Basic volume/meter question

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willpeterson1616
Posts: 2
Joined: Sun May 12, 2019 10:07 pm

Basic volume/meter question

Post by willpeterson1616 » Sun May 12, 2019 10:22 pm

This question is very basic. When I upgraded to Live 9, the look of the volume meters changed. So, when a sound is playing, the volume is shown in both the channel that it is in, as well as the master track. My question is this: what does the semi-transparent portion of it mean? The base of the volume is solid green, then there is a lighter green section above that which seems to show the highest point, but it is not solid. It is like a much "thinner" light green. It kind of reminds me what a compressor or EQ will show after the effect is applied. That is, the lighter portion would be what the volume used to be before you cut some frequencies or applied some compression, while the "thick" color is what the real volume is now. Any clarification would be much appreciated. As simple as this question is, there is literally no information on this in tutorials, forums, or anywhere else.

fishmonkey
Posts: 4079
Joined: Wed Oct 24, 2007 4:50 am

Re: Basic volume/meter question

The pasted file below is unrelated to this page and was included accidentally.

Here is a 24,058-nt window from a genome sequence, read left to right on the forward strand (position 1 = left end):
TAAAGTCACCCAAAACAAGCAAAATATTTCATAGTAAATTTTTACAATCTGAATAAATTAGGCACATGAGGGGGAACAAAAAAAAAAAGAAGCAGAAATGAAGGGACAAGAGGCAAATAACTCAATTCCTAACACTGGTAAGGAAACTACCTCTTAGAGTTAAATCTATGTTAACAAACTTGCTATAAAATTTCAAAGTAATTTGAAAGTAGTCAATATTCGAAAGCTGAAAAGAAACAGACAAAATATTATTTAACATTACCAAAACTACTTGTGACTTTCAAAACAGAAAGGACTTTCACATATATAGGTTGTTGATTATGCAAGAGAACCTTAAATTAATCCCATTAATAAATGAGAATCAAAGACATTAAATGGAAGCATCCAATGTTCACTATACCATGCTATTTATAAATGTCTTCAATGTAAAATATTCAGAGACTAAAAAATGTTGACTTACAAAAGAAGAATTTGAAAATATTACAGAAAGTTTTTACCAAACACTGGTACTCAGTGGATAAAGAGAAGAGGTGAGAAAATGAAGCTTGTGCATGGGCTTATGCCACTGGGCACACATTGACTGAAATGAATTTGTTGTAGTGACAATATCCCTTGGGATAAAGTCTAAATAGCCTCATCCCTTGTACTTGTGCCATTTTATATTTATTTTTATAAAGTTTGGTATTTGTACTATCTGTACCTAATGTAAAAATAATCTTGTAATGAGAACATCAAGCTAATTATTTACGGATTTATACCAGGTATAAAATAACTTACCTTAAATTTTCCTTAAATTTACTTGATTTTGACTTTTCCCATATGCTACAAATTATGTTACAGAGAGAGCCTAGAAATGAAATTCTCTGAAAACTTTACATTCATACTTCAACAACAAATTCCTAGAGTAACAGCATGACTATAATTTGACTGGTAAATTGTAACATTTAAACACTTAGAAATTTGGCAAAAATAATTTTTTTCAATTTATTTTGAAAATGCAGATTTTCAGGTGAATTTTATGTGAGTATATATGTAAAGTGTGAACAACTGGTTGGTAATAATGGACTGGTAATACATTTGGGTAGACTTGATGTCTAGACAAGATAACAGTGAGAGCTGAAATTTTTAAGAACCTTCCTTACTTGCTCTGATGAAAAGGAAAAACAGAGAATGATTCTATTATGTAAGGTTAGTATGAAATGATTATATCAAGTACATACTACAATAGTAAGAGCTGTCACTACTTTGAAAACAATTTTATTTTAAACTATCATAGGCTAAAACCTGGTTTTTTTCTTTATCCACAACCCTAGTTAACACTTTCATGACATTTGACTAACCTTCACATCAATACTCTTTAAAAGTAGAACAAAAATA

Post by fishmonkey » Sun May 12, 2019 11:04 pm

badbrainz wrote: I'm a drummer, so I'm already at an intellectual disadvantage here

willpeterson1616
Posts: 2
Joined: Sun May 12, 2019 10:07 pm

Re: Basic volume/meter question

Post by willpeterson1616 » Mon May 13, 2019 9:05 pm

Thanks man, I knew it would be something simple. But wait, because shouldn't the RMS value be an average value that remains constant? Why is it moving with the instantaneous peaks? Maybe they use a scaling factor for it, like RMS=(4/5)*Peak. 4/5 is arbitrary here, but just represents what the scaling factor would be relative to the average peak in one case. Either way, no need to waste time with a reply. I've got what I need. Thanks again

fishmonkey
Posts: 4079
Joined: Wed Oct 24, 2007 4:50 am

Re: Basic volume/meter question

Post by fishmonkey » Mon May 13, 2019 10:40 pm

all metering values are calculated over a specific time window.

you can see by the way that the RMS meter lags slightly behind the peak meter that its time window is slightly longer than that used for the peak meter.

in theory you can calculate a single RMS value that includes the current state of a whole audio track (an "integrated" value), however that is usually done as an offline process. if you think about it a bit more you will probably see why such a value isn't very practical in the context of mixer metering — it doesn't tell you very much about small sections of audio, and every time you tweak anything in the track the integrated RMS value would need to be recalculated...
badbrainz wrote: I'm a drummer, so I'm already at an intellectual disadvantage here

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